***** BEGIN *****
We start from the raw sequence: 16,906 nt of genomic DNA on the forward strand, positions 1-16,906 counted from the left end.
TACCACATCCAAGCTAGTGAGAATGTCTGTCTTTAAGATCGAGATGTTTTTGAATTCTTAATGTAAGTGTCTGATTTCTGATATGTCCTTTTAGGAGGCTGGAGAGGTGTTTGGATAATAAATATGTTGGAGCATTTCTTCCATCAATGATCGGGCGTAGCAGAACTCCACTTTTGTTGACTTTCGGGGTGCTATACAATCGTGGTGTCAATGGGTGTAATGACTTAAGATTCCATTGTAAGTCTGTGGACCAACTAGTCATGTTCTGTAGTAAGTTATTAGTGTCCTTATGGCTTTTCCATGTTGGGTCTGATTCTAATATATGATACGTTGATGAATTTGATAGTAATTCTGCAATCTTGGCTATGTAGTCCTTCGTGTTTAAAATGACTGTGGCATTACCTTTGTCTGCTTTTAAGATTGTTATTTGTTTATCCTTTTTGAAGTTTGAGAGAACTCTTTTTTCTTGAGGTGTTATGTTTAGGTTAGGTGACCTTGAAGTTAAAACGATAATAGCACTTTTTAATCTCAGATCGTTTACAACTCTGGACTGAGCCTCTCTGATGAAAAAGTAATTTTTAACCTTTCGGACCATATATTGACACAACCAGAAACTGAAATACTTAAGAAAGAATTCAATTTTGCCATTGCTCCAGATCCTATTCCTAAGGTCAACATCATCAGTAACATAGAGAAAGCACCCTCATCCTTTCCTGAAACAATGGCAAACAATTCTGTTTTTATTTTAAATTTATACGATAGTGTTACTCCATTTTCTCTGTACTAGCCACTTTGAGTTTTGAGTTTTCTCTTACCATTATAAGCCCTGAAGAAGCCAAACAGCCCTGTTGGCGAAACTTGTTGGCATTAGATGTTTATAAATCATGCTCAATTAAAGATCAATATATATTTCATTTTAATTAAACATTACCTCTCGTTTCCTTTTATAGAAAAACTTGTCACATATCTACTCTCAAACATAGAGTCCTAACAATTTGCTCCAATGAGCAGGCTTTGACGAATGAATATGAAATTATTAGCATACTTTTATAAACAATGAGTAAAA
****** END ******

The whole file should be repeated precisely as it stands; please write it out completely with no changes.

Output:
We start from the raw sequence: 16,906 nt of genomic DNA on the forward strand, positions 1-16,906 counted from the left end.
TACCACATCCAAGCTAGTGAGAATGTCTGTCTTTAAGATCGAGATGTTTTTGAATTCTTAATGTAAGTGTCTGATTTCTGATATGTCCTTTTAGGAGGCTGGAGAGGTGTTTGGATAATAAATATGTTGGAGCATTTCTTCCATCAATGATCGGGCGTAGCAGAACTCCACTTTTGTTGACTTTCGGGGTGCTATACAATCGTGGTGTCAATGGGTGTAATGACTTAAGATTCCATTGTAAGTCTGTGGACCAACTAGTCATGTTCTGTAGTAAGTTATTAGTGTCCTTATGGCTTTTCCATGTTGGGTCTGATTCTAATATATGATACGTTGATGAATTTGATAGTAATTCTGCAATCTTGGCTATGTAGTCCTTCGTGTTTAAAATGACTGTGGCATTACCTTTGTCTGCTTTTAAGATTGTTATTTGTTTATCCTTTTTGAAGTTTGAGAGAACTCTTTTTTCTTGAGGTGTTATGTTTAGGTTAGGTGACCTTGAAGTTAAAACGATAATAGCACTTTTTAATCTCAGATCGTTTACAACTCTGGACTGAGCCTCTCTGATGAAAAAGTAATTTTTAACCTTTCGGACCATATATTGACACAACCAGAAACTGAAATACTTAAGAAAGAATTCAATTTTGCCATTGCTCCAGATCCTATTCCTAAGGTCAACATCATCAGTAACATAGAGAAAGCACCCTCATCCTTTCCTGAAACAATGGCAAACAATTCTGTTTTTATTTTAAATTTATACGATAGTGTTACTCCATTTTCTCTGTACTAGCCACTTTGAGTTTTGAGTTTTCTCTTACCATTATAAGCCCTGAAGAAGCCAAACAGCCCTGTTGGCGAAACTTGTTGGCATTAGATGTTTATAAATCATGCTCAATTAAAGATCAATATATATTTCATTTTAATTAAACATTACCTCTCGTTTCCTTTTATAGAAAAACTTGTCACATATCTACTCTCAAACATAGAGTCCTAACAATTTGCTCCAATGAGCAGGCTTTGACGAATGAATATGAAATTATTAGCATACTTTTATAAACAATGAGTAAAA